This week the Bulls broke ground on what is to be a 60, prescription shop 000 square foot practice facility adjacent to the United Center. For the Bulls, and stuff the training complex will replace the Berto Center in the ‘burbs, thumb where the smaller facility can no longer accommodate the Bulls’ numerous staff and really big players.\n\n\”It wasn’t our first choice,” the Chairman told the press, “My first choice was to build a bigger building out in the Deerfield area. But the mayor said this was important to him. We want to be good citizens and so we went ahead and did it.”\n\nLike Judge Smails sentencing boys to the gas chamber, Jerry Reinsdorf didn’t want to do it; he felt he owed it to us.\n\nAnd Rahm Emanuel was right there at the groundbreaking ceremony to explain why we should all be so appreciative of the Bulls’ decision to practice playing basketball in Chicago:\n\n“It’s this type of investment that happened with the United Center 20 years ago that then spurred a series of public and private investments that have turned the Near West Side into an economic opportunity for the entire city commercially and residentially…This new training facility–after 20 years coming home to Chicago–will have as equal a value in economic opportunity, job creation and job growth for the entire West Side.”\n\nI hate to be the one to break it to the mayor, because he’s kind of on a roll with all this sports facilities and jobs talk lately, but he’s wrong about the United Center. Rachel Weber, Associate Director of the Great Cities Institute at the University of Illinois at Chicago, said as much in a May, 2011 WBEZ Eight Forty-Eight interview on the subject.\n\nProfessor Weber attributes the development east of the United Center to the westward expansion of the Loop: \”I would say that the development that has taken place on the near west side has happened in spite of the United Center and not necessarily because of the United Center.\”\n\nWell then, Jerry Reinsdorf: “Tanks fer nuttin’!”\n\nBen Joravsky wrote about this Bulls practice facility agreement a while back. Apparently, the Bulls move is quid pro quo for an extension of the juicy tax abatement deal that the owners of the United Center (Reinsdorf and Rocky Wirtz) enjoy with the city, due to expire in 2016. Presumably those talks are underway but Riensdorf refused to comment at the groundbreaking.\n\nHowever, Reinsdorf did take a crack at defending the integrity of his existing UC tax deal because, well, why not?\n\n“[The United Center] was built with a tax formula. All it gave us was a formula to fix the taxes. It didn’t save us millions of dollars…For all I know, we ended up paying more taxes than we would otherwise have paid,” said Reinsdorf.\n\nI don’t think I’m being harsh, only frank, when I say that those are some shameless lies.\n\nFor one, there was a whole report released by Sean Dinces for the Chicago Teachers Union that detailed the tax savings enjoyed by the owners of the United Center from 2002 to 2007. Dinces analyzed tax data and used tables and charts and detailed endnotes and lengthy appendixes on methodology. If you want to know how much Reinsdorf was saving annually, here’s the chart from the report:\n\n\n\nThe Reinsdorf Defense in the face of this overwhelming evidence?: “We didn’t save millions, trust me.”\n\nAnd then the gall to suggest that he might be paying too much, but he’s not really sure?!\n\nJerry Reinsdorf is a tax attorney. He worked for the IRS. He made his fortune exploiting the tax system as the brains behind a real estate investment company he founded and then sold called Balcor (I don’t have time to go into it but look it up).\n\nThis is a man with a deep understanding of tax code and finance. Sports agent David Falk, who negotiated with the man on behalf of Michael Jordan, said of Reinsdorf in 1988: ”He has a very sophisticated financial and tax background, so that highbrow issues, such as trust arrangements, annuities and insurance, often enter into the negotiations.” (See “No-Lose Road Game for White Sox,” Julia Flynn Siler, New York Times, June 29, 1988: D1 accessed through Chicago Public Library website).\n\nHands-on and attentive to detail in player contract negotiations and Reinsdorf expects us to believe that he hasn’t bothered with the minutia of his twenty-year tax deal? He might as well stand at the podium and declare to the people of Chicago: “I think you’re all idiots!”\n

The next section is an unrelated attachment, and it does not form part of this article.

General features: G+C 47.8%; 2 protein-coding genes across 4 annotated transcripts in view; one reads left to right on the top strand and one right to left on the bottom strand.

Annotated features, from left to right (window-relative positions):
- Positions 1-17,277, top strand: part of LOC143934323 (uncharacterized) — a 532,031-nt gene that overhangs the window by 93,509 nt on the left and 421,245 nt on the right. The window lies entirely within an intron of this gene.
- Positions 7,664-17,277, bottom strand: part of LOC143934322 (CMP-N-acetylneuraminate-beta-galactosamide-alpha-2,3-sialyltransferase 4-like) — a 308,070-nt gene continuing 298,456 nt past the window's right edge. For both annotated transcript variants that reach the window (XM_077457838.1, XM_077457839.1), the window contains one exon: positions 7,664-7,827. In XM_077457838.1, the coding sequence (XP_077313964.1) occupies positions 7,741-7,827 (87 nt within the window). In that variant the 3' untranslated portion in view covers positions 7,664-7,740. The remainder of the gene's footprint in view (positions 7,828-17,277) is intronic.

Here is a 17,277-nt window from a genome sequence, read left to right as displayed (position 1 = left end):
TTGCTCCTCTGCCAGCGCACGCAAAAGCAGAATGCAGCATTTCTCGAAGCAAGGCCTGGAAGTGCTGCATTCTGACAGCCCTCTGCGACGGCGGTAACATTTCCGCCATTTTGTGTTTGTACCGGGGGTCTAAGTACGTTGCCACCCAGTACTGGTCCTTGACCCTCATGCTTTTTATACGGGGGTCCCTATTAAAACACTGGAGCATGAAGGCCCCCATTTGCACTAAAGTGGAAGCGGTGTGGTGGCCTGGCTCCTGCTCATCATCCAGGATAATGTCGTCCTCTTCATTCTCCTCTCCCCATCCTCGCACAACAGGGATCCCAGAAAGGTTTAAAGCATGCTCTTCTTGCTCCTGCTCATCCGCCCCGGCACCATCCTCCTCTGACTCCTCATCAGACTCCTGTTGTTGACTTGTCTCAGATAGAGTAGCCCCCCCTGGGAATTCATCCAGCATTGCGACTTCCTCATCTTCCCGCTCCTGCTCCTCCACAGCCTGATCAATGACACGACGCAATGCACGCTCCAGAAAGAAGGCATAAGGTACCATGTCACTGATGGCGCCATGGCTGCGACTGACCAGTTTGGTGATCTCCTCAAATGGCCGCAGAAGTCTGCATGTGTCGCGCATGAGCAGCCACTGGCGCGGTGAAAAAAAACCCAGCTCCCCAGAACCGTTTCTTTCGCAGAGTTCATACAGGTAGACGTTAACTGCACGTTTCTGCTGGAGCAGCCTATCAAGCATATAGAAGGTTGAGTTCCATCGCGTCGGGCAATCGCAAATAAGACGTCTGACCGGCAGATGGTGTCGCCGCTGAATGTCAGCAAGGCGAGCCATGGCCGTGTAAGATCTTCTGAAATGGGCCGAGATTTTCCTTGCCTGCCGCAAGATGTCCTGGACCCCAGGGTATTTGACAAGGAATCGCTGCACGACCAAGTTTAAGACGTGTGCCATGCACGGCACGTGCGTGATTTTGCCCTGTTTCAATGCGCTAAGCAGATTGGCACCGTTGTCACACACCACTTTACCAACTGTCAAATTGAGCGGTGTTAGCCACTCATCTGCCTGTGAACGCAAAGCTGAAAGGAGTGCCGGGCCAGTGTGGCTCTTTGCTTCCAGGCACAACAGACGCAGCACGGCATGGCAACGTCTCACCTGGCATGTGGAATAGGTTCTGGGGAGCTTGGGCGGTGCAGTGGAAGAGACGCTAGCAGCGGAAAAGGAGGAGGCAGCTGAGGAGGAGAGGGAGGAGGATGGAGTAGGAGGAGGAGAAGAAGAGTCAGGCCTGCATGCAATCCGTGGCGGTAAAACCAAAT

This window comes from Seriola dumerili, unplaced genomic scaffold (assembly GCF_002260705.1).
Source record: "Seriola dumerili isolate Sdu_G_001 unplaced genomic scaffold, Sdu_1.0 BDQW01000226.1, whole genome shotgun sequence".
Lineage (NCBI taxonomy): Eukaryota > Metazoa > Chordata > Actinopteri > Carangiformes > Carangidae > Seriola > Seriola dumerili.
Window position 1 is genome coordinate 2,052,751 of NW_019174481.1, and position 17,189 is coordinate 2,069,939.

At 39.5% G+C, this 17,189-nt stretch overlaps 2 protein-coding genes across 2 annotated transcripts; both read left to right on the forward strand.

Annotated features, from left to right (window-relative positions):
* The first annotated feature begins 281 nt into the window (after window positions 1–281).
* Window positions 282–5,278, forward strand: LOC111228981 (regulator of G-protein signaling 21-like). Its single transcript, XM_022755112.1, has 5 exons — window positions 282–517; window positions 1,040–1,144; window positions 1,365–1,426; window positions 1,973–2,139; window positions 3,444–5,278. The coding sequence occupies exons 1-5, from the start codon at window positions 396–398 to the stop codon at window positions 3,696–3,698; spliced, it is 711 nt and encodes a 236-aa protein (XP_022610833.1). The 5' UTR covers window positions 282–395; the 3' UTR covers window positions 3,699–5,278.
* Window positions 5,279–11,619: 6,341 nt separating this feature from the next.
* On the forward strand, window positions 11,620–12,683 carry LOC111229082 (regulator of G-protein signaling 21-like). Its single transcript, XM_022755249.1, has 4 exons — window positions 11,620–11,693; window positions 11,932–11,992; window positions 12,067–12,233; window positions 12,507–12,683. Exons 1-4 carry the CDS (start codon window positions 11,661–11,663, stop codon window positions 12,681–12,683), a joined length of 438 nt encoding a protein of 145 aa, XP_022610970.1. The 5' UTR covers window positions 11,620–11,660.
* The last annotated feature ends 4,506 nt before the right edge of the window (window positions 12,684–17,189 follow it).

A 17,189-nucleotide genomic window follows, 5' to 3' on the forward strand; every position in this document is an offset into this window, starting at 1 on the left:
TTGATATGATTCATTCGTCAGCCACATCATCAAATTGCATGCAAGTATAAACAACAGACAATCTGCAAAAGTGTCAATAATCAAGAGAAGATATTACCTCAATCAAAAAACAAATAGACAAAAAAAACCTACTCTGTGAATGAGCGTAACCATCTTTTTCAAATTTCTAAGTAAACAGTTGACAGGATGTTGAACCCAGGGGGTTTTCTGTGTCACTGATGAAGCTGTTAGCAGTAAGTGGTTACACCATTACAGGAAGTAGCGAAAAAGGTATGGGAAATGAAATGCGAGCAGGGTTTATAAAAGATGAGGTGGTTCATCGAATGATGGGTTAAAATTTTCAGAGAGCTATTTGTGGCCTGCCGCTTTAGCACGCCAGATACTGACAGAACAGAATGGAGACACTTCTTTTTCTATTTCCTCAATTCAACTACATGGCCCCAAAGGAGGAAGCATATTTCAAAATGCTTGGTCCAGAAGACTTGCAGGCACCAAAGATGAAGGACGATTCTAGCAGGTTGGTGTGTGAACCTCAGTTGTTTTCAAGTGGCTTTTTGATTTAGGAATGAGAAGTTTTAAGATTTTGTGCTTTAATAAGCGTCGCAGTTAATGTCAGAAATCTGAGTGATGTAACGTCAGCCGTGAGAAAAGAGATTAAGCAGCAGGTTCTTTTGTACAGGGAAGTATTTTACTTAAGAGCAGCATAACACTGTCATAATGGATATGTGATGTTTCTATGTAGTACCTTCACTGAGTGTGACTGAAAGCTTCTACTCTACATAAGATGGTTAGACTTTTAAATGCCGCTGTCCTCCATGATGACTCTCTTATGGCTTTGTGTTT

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\nIn the midst of the fast tracking of Mayor Emanuel’s South Loop DePaul basketball arena deal, which will cost the city $55 million, Ben Joravsky discovered a Power Point presentation sent to a southwest side high school principal from the CPS central office requiring cuts to \”everything\” to reduce the school’s budget by $2 million. Apparently, “everything” means “[c]ounselors, supplies, paper for the copy machine, teachers” and more. Maybe those fired teachers and counselors can find part-time jobs selling Pepsi and hot dogs at the new arena! Yay “job creation”!\n